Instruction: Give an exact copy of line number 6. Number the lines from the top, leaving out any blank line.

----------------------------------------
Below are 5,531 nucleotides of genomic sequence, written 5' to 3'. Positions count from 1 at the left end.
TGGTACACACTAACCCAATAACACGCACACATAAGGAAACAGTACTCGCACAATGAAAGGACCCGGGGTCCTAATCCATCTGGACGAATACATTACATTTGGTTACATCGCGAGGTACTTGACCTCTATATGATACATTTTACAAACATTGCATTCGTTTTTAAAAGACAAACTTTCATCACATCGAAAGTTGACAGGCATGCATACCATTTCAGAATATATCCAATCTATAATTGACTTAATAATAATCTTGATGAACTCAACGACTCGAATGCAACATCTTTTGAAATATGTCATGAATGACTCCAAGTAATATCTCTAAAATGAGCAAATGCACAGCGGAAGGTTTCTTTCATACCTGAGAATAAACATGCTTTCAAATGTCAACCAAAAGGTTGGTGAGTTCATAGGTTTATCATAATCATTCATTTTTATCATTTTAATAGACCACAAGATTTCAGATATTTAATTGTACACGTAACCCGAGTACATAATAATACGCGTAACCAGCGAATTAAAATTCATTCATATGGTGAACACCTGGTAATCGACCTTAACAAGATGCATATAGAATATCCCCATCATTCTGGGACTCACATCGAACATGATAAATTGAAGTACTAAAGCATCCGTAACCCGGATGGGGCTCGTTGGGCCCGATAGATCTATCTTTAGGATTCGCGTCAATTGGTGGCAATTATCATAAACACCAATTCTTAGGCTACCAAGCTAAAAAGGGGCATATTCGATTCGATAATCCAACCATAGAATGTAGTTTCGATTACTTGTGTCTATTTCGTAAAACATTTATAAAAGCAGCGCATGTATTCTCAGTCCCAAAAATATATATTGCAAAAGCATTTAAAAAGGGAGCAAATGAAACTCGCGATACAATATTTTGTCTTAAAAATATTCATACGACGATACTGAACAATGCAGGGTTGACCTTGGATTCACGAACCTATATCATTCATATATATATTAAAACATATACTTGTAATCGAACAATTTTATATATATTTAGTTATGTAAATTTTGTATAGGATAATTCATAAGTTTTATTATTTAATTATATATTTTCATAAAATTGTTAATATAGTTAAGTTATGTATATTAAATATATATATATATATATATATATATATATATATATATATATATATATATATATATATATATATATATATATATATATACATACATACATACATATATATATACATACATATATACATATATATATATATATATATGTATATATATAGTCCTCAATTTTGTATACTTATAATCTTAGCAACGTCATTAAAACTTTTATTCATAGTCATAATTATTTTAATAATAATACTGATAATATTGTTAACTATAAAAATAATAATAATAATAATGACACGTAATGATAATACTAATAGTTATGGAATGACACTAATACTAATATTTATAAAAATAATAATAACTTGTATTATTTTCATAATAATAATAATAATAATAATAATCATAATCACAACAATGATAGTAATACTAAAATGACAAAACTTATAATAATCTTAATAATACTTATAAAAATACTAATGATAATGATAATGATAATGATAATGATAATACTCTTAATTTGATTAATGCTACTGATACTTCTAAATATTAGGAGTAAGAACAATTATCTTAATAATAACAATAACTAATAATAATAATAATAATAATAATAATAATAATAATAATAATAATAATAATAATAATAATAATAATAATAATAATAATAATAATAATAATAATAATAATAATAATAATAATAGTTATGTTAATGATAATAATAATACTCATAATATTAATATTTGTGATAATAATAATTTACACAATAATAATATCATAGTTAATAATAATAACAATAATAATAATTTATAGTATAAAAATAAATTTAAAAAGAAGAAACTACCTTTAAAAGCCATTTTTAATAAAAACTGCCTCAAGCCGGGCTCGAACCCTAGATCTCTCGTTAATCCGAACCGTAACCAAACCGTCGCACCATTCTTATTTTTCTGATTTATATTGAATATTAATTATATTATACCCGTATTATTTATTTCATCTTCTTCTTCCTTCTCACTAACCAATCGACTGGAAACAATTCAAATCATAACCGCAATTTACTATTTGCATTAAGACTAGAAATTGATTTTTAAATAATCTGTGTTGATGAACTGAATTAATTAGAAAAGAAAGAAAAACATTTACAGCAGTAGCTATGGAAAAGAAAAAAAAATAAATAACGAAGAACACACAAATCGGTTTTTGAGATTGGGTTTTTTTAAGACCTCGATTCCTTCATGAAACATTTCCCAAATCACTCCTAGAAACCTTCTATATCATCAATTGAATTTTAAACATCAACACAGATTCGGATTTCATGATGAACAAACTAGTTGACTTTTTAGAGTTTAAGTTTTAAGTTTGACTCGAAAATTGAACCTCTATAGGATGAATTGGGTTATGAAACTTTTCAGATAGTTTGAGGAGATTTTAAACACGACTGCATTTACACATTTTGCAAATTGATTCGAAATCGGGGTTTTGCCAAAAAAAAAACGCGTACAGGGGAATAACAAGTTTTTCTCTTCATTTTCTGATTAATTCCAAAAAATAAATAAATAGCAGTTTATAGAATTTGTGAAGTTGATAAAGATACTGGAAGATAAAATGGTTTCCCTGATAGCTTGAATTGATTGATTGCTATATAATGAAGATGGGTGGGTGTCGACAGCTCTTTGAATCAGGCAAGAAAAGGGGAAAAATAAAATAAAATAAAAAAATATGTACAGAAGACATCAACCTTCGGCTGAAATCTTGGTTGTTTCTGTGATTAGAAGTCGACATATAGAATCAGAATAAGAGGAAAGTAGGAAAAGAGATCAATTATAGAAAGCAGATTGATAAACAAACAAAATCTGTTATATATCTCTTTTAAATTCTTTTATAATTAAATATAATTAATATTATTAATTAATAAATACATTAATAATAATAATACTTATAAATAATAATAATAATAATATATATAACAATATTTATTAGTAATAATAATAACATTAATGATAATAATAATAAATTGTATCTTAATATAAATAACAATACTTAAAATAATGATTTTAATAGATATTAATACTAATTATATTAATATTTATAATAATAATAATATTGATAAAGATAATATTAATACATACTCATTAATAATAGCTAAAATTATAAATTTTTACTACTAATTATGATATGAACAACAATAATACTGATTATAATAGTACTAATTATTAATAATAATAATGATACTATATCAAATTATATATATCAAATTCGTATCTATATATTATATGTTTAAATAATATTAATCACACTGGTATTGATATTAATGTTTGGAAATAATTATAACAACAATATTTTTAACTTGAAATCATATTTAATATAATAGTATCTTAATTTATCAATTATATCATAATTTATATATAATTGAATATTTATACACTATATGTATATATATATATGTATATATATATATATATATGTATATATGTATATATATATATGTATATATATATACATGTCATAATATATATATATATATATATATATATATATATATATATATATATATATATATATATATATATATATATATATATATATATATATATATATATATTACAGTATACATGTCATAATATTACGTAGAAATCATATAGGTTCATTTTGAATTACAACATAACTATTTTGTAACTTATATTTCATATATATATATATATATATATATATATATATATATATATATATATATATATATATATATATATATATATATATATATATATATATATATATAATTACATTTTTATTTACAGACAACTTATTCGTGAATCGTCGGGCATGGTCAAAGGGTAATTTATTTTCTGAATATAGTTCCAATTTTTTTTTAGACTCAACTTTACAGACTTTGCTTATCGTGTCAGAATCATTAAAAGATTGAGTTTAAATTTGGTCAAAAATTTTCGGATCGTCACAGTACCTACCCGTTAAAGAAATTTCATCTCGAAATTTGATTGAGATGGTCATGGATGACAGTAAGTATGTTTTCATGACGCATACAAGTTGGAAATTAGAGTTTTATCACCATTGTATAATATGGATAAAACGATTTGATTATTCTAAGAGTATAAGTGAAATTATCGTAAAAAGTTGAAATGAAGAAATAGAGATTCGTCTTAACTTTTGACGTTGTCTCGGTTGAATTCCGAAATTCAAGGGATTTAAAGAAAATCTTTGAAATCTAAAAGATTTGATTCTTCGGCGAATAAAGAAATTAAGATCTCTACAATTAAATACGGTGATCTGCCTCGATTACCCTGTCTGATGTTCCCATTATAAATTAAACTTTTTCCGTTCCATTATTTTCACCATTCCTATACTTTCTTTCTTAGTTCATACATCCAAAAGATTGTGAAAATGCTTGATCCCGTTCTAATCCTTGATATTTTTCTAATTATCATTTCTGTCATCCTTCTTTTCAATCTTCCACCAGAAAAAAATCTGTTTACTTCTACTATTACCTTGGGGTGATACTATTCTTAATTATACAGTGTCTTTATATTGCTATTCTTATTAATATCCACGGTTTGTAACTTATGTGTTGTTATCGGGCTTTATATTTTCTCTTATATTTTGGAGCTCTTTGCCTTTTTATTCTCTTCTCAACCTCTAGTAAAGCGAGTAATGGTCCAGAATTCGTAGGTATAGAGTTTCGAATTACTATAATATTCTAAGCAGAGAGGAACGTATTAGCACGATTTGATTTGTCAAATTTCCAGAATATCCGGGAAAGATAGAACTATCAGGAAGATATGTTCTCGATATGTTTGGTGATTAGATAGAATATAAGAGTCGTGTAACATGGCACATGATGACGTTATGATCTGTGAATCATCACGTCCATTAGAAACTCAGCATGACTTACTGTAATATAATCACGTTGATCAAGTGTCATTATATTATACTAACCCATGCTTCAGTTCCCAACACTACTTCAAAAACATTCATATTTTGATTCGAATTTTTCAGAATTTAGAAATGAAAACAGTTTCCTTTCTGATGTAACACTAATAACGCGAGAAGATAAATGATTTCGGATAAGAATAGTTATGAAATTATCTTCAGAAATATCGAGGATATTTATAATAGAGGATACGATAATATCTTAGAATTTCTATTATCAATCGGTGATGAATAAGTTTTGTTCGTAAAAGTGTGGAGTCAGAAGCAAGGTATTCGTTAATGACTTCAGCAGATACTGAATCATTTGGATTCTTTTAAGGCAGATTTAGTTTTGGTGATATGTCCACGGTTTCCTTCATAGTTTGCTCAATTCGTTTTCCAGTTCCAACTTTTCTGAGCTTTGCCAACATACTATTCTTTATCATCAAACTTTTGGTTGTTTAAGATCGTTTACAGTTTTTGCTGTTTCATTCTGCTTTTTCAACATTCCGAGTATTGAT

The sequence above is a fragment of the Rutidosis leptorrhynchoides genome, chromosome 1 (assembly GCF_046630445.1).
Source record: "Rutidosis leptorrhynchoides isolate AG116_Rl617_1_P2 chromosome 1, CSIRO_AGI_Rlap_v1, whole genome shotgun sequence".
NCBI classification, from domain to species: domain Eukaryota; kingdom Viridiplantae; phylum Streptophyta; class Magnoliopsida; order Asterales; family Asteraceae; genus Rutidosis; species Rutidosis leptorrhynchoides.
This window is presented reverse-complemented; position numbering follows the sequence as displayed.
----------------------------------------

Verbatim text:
This window is presented reverse-complemented; position numbering follows the sequence as displayed.